Wednesday, April 13, 2016

The Dangers of Political Parties

Lately there has been a lot of controversy over political delegates and the rules of how they are assigned. Both Bernie Sanders and Donald Trump and supporters have accused the system of being rigged against them, while supporters of Ted sCruz and sHillary Clinton - as well as the party leaders - have claimed that the parties can "do what they want."

The parties modify their own rules on a regular basis, with Colorado recently becoming infamous for selecting delegates based on an incredibly rushed process, and without any popular vote to weigh against.

However, the Constitution made no provision for political parties. The founders did not envision a United States divided between and under the control of political parties. In fact, George Washington warned of the dangers of political parties in his farewell speech.
The alternate domination of one faction over another, sharpened by the spirit of revenge, natural to party dissension, which in different ages and countries has perpetrated the most horrid enormities, is itself a frightful despotism. But this leads at length to a more formal and permanent despotism. The disorders and miseries, which result, gradually incline the minds of men to seek security and repose in the absolute power of an individual; and sooner or later the chief of some prevailing faction, more able or more fortunate than his competitors, turns this disposition to the purposes of his own elevation, on the ruins of Public Liberty
Without looking forward to an extremity of this kind, (which nevertheless ought not to be entirely out of sight,) the common and continual mischiefs of the spirit of party are sufficient to make it the interest and duty of a wise people to discourage and restrain it.
It serves always to distract the Public Councils, and enfeeble the Public Administration. It agitates the Community with ill-founded jealousies and false alarms; kindles the animosity of one part against another, foments occasionally riot and insurrection. It opens the door to foreign influence and corruption, which find a facilitated access to the government itself through the channels of party passions. Thus the policy and the will of one country are subjected to the policy and will of another.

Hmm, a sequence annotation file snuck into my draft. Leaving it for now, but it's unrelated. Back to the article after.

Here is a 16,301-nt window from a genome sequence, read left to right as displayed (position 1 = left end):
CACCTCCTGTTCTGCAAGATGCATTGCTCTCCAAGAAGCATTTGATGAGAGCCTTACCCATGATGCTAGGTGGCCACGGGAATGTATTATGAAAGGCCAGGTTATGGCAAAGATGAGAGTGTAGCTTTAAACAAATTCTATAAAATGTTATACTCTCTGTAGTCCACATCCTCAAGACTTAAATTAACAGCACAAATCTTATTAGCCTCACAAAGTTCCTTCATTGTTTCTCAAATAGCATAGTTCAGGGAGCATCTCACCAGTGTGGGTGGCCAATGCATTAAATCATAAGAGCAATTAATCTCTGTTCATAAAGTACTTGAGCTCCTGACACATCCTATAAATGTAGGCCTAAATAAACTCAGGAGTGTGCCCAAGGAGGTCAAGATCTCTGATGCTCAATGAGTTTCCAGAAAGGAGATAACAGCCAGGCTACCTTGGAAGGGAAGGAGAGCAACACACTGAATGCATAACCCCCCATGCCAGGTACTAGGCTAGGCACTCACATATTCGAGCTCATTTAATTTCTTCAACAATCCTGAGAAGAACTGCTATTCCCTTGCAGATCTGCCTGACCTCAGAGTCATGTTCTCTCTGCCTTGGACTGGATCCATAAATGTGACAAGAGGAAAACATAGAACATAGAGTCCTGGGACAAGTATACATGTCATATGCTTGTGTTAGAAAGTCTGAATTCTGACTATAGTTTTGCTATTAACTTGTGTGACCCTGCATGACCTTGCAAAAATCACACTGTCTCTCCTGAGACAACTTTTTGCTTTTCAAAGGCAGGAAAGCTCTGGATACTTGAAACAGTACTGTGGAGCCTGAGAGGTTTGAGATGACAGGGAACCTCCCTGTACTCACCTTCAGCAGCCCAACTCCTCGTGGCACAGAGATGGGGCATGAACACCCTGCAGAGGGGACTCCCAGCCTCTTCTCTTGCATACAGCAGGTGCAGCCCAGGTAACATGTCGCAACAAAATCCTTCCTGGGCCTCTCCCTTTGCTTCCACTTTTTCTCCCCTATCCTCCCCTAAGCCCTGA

There is an opinion, that parties in free countries are useful checks upon the administration of the Government, and serve to keep alive the spirit of Liberty. This within certain limits is probably true; and in Governments of a Monarchical cast, Patriotism may look with indulgence, if not with favor, upon the spirit of party. But in those of the popular character, in Governments purely elective, it is a spirit not to be encouraged. From their natural tendency, it is certain there will always be enough of that spirit for every salutary purpose. And, there being constant danger of excess, the effort ought to be, by force of public opinion, to mitigate and assuage it. A fire not to be quenched, it demands a uniform vigilance to prevent its bursting into a flame, lest, instead of warming, it should consume.

I do not see how he could be wrong. Parties, like any other group, can be corrupted and co-opted by foreign or business interests that have goals contrary to the rights of the people. The establishments of both parties are fighting hard to maintain the status quo. Bernie Sanders's policies are certainly unworkable on their face, and it is not known if Donald Trump can (or would) keep his promises, but maintaining the status quo is not a solution to the nation's problems either.

The party system should be abolished, and there should be a single standard for the delegation process.  Candidates should stand or fall on their own merits, and not on the whims of a party's (and donor's) interests.

The likelyhood of such a reformation is virtually nil, because the powers that be would not benefit. Many Americans would not accept it either, because there are people on both the left and right who see parties - and by extension government - as a vector to enforce THEIR morals on others.

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